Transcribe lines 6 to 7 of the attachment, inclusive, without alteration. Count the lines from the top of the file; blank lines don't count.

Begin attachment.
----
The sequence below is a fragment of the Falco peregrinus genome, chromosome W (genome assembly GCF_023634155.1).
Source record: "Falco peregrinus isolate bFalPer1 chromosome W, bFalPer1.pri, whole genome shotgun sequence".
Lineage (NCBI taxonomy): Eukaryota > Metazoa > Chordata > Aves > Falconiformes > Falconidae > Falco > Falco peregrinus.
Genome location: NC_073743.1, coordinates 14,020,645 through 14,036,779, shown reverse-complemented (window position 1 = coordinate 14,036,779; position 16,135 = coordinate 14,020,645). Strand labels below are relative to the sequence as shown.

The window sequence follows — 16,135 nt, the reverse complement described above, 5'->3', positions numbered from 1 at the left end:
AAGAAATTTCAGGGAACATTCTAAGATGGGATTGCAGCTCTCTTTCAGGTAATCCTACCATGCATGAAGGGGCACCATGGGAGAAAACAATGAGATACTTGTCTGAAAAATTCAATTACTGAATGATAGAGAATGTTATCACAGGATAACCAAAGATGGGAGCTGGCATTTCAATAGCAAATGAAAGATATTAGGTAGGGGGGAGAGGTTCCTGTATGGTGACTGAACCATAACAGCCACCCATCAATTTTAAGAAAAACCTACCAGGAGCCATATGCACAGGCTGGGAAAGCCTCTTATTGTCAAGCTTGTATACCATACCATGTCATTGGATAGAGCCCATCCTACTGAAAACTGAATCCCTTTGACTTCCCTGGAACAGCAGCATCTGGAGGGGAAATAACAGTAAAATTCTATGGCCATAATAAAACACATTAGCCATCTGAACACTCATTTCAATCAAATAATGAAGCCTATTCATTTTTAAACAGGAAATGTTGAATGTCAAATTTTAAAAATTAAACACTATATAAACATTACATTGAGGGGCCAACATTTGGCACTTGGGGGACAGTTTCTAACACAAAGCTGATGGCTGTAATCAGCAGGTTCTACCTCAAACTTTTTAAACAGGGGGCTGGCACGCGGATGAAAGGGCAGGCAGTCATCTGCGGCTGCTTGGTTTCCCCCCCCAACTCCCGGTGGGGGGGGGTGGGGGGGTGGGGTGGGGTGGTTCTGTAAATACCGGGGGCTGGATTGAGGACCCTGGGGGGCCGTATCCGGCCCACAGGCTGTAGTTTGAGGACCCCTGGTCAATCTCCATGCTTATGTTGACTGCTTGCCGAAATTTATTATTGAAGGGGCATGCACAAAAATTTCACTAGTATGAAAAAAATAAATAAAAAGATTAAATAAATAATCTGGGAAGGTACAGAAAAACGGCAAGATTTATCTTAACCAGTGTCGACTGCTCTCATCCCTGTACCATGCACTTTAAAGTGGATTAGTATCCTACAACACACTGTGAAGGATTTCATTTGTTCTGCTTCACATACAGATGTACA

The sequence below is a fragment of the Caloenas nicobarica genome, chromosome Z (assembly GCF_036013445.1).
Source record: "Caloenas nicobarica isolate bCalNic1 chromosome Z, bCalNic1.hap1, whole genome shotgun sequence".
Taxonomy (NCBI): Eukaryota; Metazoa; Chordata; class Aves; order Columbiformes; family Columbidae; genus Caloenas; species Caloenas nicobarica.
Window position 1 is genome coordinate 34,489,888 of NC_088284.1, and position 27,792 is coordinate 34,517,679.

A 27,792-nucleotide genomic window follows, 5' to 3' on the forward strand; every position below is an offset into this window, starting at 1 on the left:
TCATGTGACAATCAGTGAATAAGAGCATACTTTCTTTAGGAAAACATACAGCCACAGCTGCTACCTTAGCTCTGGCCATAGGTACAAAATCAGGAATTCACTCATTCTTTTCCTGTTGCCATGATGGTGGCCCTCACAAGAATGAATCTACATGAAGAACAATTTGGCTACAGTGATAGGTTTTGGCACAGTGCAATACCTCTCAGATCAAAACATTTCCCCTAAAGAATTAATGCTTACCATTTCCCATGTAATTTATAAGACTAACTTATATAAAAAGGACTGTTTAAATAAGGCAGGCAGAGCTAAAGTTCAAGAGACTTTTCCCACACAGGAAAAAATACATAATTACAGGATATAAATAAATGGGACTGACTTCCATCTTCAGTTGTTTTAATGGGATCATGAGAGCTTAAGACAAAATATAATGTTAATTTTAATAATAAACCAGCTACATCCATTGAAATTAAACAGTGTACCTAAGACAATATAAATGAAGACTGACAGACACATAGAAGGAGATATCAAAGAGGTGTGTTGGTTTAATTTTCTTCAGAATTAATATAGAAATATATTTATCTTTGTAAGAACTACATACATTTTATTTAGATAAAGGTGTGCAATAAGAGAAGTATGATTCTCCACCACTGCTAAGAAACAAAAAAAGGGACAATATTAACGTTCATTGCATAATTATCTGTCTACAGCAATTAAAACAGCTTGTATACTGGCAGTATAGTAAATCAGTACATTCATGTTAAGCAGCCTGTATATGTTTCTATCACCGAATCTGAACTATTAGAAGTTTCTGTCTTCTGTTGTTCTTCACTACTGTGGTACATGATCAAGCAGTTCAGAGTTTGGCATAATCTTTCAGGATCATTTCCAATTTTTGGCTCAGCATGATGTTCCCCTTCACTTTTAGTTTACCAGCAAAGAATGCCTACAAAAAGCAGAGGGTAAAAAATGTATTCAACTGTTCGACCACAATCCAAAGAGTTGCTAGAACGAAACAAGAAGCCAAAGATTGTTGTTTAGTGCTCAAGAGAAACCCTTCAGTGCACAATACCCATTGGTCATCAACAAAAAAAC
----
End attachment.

AAGAAATTTCAGGGAACATTCTAAGATGGGATTGCAGCTCTCTTTCAGGTAATCCTACCATGCATGAAGGGGCACCATGGGAGAAAACAATGAGATACTTGTCTGAAAAATTCAATTACTGAATGATAGAGAATGTTATCACAGGATAACCAAAGATGGGAGCTGGCATTTCAATAGCAAATGAAAGATATTAGGTAGGGGGGAGAGGTTCCTGTATGGTGACTGAACCATAACAGCCACCCATCAATTTTAAGAAAAACCTACCAGGAGCCATATGCACAGGCTGGGAAAGCCTCTTATTGTCAAGCTTGTATACCATACCATGTCATTGGATAGAGCCCATCCTACTGAAAACTGAATCCCTTTGACTTCCCTGGAACAGCAGCATCTGGAGGGGAAATAACAGTAAAATTCTATGGCCATAATAAAACACATTAGCCATCTGAACACTCATTTCAATCAAATAATGAAGCCTATTCATTTTTAAACAGGAAATGTTGAATGTCAAATTTTAAAAATTAAACACTATATAAACATTACATTGAGGGGCCAACATTTGGCACTTGGGGGACAGTTTCTAACACAAAGCTGATGGCTGTAATCAGCAGGTTCTACCTCAAACTTTTTAAACAGGGGGCTGGCACGCGGATGAAAGGGCAGGCAGTCATCTGCGGCTGCTTGGTTTCCCCCCCCAACTCCCGGTGGGGGGGGGTGGGGGGGTGGGGTGGGGTGGTTCTGTAAATACCGGGGGCTGGATTGAGGACCCTGGGGGGCCGTATCCGGCCCACAGGCTGTAGTTTGAGGACCCCTGGTCAATCTCCATGCTTATGTTGACTGCTTGCCGAAATTTATTATTGAAGGGGCATGCACAAAAATTTCACTAGTATGAAAAAAATAAATAAAAAGATTAAATAAATAATCTGGGAAGGTACAGAAAAACGGCAAGATTTATCTTAACCAGTGTCGACTGCTCTCATCCCTGTACCATGCACTTTAAAGTGGATTAGTATCCTACAACACACTGTGAAGGATTTCATTTGTTCTGCTTCACATACAGATGTACA

The sequence below is a fragment of the Caloenas nicobarica genome, chromosome Z (assembly GCF_036013445.1).